Threat to Nigeria Since 1960: A Retrospection

L. Andy Afinotan, Victor Ojakorotu


The post-independence Nigerian state was faced with the intractable task of governing a multifaceted nation, comprised of 36 regional states which were divided along ethno-religious lines, up to 300 ethnic groups and a plethora of linguistic dialects, in addition to three (3) distinct religious groupings. The challenge of the post-colonial Nigerian state was the efficient administration and governance of a broad-based society with a multiplicity of interests, values, traditions and cultural inclinations. The culmination of an atmosphere of mutual mistrust and dissatisfaction from different regions of Nigeria came with the advent of the Biafra secessionist battle of 1967. Following the end of the Biafra conflict, the Nigerian society became characterised with struggles and resistance against the state system in various forms, with the gripes and disquiets of various groups coming to the fore in various, often violent ways. Making use of library research and content analysis methologies, the authors trace the sequence of crises faced by the Nigerian state since independence, with a keen focus on the Biafra War of 1967, the Niger Delta crisis (particularly, the botched Amnesty Programme of 2009), as well as the current threat of Boko Haram terrorism which has taken hold of the Nigerian society since 2009. The paper concluded that, for the high ideals of Unity and Faith, Peace and Progress to be attained in Nigeria, the State must deal with corruption, ethnicity, religious fundamentalism and security related crimes, while doing more to restructure the polity and enthrone free and fair elections.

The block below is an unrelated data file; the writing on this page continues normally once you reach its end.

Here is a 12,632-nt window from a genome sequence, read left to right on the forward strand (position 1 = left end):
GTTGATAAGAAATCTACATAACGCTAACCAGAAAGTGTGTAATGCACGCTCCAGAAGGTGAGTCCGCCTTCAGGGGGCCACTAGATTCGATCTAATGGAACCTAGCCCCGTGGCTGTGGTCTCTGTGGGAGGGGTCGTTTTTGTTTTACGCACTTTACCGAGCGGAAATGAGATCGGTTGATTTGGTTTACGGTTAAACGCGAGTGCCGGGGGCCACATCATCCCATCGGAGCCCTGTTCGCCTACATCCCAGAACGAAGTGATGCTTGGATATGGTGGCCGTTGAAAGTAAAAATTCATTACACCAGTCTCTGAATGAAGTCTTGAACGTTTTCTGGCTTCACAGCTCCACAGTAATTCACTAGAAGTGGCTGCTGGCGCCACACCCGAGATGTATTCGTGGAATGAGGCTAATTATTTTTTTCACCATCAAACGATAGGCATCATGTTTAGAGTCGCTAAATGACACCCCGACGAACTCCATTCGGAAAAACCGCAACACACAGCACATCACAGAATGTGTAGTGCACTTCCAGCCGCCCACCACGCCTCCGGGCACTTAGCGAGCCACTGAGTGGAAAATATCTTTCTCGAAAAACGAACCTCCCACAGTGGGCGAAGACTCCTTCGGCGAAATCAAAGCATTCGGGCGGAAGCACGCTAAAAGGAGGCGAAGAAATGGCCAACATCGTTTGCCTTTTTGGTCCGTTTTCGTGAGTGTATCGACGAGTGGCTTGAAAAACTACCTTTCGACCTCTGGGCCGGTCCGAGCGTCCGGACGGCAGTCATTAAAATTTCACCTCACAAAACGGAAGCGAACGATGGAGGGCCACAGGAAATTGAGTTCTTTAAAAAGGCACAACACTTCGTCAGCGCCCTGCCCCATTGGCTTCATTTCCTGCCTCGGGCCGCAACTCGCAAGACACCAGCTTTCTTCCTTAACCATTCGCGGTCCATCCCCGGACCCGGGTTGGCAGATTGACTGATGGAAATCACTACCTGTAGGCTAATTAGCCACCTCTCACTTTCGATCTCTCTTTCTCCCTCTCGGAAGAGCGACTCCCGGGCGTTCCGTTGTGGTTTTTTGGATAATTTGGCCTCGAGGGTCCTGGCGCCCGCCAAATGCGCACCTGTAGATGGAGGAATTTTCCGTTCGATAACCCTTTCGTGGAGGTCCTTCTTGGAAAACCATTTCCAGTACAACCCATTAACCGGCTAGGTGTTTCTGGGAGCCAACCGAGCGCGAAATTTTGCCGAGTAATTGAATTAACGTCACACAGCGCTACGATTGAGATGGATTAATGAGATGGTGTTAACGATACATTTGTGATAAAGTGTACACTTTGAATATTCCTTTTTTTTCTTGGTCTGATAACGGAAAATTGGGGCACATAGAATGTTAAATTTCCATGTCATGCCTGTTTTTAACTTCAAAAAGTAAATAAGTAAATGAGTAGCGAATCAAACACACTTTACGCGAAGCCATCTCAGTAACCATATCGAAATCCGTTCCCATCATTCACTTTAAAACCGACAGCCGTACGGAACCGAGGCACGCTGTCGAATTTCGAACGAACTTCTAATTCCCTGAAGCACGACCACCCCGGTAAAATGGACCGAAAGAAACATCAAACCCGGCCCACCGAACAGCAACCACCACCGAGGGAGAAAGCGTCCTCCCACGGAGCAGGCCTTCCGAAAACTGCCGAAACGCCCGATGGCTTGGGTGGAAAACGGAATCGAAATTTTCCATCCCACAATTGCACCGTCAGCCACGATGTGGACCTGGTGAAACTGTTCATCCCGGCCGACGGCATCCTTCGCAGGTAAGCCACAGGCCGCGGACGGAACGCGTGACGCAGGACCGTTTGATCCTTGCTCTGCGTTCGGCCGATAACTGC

Retrospection; Aggression theory; Post-independence Nigerian state

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